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The Oklahoman blames Democrats for impending teachers strike…

9:33 AM EDT on March 16, 2018

If you were going to blame one group for Oklahoma teachers not receiving a pay raise in over a decade, the best and most obvious choice would be the Oklahoma Republican Party.

Since 2012, the Oklahoma GOP has controlled the executive branch with Mary Fallin, and held a supermajority in both the Oklahoma House and Senate. They currently hold 73% of all seats in the Oklahoma House, 84% of the seats in the Senate and 92% of bullets! Basically, they can do just about whatever they want, and for the most part, they have.

During this near-decade long reign of unprecedented power and authority, a Republican-led Oklahoma government has not once given any sort of pay raise to teachers, support staff, or other school personnel. Instead, they've repeatedly cut education and health care funding, set gross production taxes at their current record-lows, and slashed income taxes for some of the wealthiest Oklahomans. As a result of these policies, Oklahoma has experienced multiple budget crises, revenue failures, and dropped to 50th in the country in teacher pay.

Knowing those basic, fundamental facts, The Oklahoman Editorial Board – a group of white conservatives who blindly support the Oklahoma GOP at all-costs – naturally blamed Democrats for the impending teacher walkout in an editorial on Tuesday:

Check out this spinsanity:

If Oklahoma teachers walk, House Dems deserve blame

As the Oklahoma Education Association issued its demand for a $6,000 pay raise for teachers this year, and $10,000 over three years, House Democrats let it be known they were fully behind them.

“For longer than any of our current members have been in the House, Democratic Caucus members have stood side-by-side with teachers and have fought to protect funding for our most valuable resource — public education,” declared Rep. Steve Kouplen of Beggs, who leads the caucus.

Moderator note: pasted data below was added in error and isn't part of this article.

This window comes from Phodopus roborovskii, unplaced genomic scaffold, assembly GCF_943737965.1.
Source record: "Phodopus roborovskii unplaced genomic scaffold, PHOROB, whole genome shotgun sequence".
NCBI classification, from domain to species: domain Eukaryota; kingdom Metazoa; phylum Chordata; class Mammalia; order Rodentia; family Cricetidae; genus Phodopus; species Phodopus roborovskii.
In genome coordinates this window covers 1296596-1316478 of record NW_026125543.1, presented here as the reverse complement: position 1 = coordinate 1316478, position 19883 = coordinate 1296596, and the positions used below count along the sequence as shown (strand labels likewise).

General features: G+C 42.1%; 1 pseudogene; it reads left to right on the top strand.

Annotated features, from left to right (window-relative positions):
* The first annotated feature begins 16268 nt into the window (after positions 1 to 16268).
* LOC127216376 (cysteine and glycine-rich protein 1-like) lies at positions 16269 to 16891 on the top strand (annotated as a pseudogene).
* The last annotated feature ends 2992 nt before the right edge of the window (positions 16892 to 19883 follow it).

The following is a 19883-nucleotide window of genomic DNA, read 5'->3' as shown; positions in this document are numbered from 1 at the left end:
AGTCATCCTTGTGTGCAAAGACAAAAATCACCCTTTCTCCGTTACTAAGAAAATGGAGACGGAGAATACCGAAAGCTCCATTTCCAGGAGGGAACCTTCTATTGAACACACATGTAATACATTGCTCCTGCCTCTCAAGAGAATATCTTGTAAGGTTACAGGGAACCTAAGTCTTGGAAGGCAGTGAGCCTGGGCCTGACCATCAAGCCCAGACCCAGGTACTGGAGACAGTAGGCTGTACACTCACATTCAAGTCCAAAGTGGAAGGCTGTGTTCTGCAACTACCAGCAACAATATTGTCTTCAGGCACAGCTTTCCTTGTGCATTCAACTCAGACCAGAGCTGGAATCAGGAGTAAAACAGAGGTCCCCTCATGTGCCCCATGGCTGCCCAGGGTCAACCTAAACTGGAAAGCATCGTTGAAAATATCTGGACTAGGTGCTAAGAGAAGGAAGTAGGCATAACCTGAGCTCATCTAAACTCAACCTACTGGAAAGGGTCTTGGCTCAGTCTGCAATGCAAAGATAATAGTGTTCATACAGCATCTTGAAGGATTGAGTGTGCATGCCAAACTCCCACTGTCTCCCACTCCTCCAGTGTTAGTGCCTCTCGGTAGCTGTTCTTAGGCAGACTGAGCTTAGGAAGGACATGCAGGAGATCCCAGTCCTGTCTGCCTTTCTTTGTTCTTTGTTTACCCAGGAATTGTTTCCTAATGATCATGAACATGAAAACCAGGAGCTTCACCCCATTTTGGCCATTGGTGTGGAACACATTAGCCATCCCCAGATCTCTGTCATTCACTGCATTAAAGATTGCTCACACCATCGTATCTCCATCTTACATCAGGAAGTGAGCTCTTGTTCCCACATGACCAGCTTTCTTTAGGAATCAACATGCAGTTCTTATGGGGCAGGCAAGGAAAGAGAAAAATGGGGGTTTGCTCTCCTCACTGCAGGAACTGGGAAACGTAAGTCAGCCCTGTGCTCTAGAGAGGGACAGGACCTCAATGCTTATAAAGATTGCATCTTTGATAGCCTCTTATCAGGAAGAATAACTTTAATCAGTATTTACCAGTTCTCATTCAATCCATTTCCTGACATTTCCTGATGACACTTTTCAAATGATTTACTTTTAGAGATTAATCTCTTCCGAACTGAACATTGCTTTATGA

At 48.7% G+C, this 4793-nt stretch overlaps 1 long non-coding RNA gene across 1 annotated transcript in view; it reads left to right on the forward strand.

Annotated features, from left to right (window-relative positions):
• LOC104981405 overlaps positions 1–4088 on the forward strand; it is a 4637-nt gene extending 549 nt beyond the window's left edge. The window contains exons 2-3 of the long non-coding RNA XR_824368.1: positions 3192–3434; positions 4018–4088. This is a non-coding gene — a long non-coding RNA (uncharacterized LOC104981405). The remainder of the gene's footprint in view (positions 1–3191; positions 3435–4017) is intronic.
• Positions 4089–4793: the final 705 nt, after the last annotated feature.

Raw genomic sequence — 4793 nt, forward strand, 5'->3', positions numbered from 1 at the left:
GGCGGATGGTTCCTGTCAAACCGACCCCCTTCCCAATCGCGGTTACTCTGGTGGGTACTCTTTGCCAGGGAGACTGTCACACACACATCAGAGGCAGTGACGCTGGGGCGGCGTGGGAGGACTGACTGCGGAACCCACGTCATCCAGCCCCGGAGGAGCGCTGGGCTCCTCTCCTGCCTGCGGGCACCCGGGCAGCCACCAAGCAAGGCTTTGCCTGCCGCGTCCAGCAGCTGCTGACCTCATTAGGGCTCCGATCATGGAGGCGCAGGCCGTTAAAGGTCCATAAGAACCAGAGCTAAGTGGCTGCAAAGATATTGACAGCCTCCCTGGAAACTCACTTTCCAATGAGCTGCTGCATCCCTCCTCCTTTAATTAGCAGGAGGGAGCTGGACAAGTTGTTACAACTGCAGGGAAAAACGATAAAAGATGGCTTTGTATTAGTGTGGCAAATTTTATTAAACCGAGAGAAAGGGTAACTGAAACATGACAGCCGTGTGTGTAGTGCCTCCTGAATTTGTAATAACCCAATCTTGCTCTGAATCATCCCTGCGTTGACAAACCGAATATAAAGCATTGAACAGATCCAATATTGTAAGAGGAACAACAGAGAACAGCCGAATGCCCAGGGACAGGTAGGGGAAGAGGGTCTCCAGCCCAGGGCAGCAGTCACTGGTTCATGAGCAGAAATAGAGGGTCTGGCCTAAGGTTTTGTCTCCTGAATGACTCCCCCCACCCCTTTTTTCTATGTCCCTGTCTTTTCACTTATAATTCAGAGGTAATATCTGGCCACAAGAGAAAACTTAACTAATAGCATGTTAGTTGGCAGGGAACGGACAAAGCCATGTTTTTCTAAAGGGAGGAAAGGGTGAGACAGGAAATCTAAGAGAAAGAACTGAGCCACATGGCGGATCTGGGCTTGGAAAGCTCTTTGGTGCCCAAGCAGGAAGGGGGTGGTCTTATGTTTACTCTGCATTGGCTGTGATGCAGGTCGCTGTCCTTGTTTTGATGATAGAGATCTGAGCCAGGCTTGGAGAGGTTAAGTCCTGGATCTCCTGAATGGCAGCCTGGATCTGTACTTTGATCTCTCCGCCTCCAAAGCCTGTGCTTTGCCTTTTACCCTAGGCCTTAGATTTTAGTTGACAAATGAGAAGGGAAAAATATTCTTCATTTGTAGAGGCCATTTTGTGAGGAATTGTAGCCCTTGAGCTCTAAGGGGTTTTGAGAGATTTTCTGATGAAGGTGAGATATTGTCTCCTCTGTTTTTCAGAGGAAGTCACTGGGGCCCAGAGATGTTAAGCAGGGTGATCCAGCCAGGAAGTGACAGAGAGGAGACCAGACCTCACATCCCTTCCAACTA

Yet this support wasn't so evident just five months ago, when a plan to provide teachers with $3,000 raises failed in the House. The bill, which also would have given state employees a $1,000 raise, was backed by 54 Republicans but didn't receive a single “yes” vote from House Democrats.

The reason, ostensibly, was because the bill didn't include an increase in the gross production tax paid by oil and gas companies. When a new bill was presented soon after, increasing that tax from 2 percent to 4 percent, about four-fifths of the 28-member Democratic caucus voted in favor but some Republicans who had voted for the first bill switched course, and the measure failed.

Okay, just to confirm. Approximately 22 or so House Democrats voted to approve a $3,000 teacher pay raise when House leadership agreed to raised a still-too-low GPT to 4%. As a result, the anti-everything Republicans who suck the teat of Oil Overlords pulled their support and the bill didn't pass... and it's  Democrats who deserve the blame? That makes perfect, rational sense, especially if you live in parallel universe where up is down, left is right, and The Oklahoman is a thriving, growing newspaper.

Here's more:

House Democrats like to point to that second vote as a way to criticize Republicans and say, “We were willing to do our part.” And it was certainly true that some Republican members peeled off on that vote. But then in February, when the Step Up Oklahoma plan was presented that would have provided teachers with $5,000 across-the-board raises, Democrats bailed again.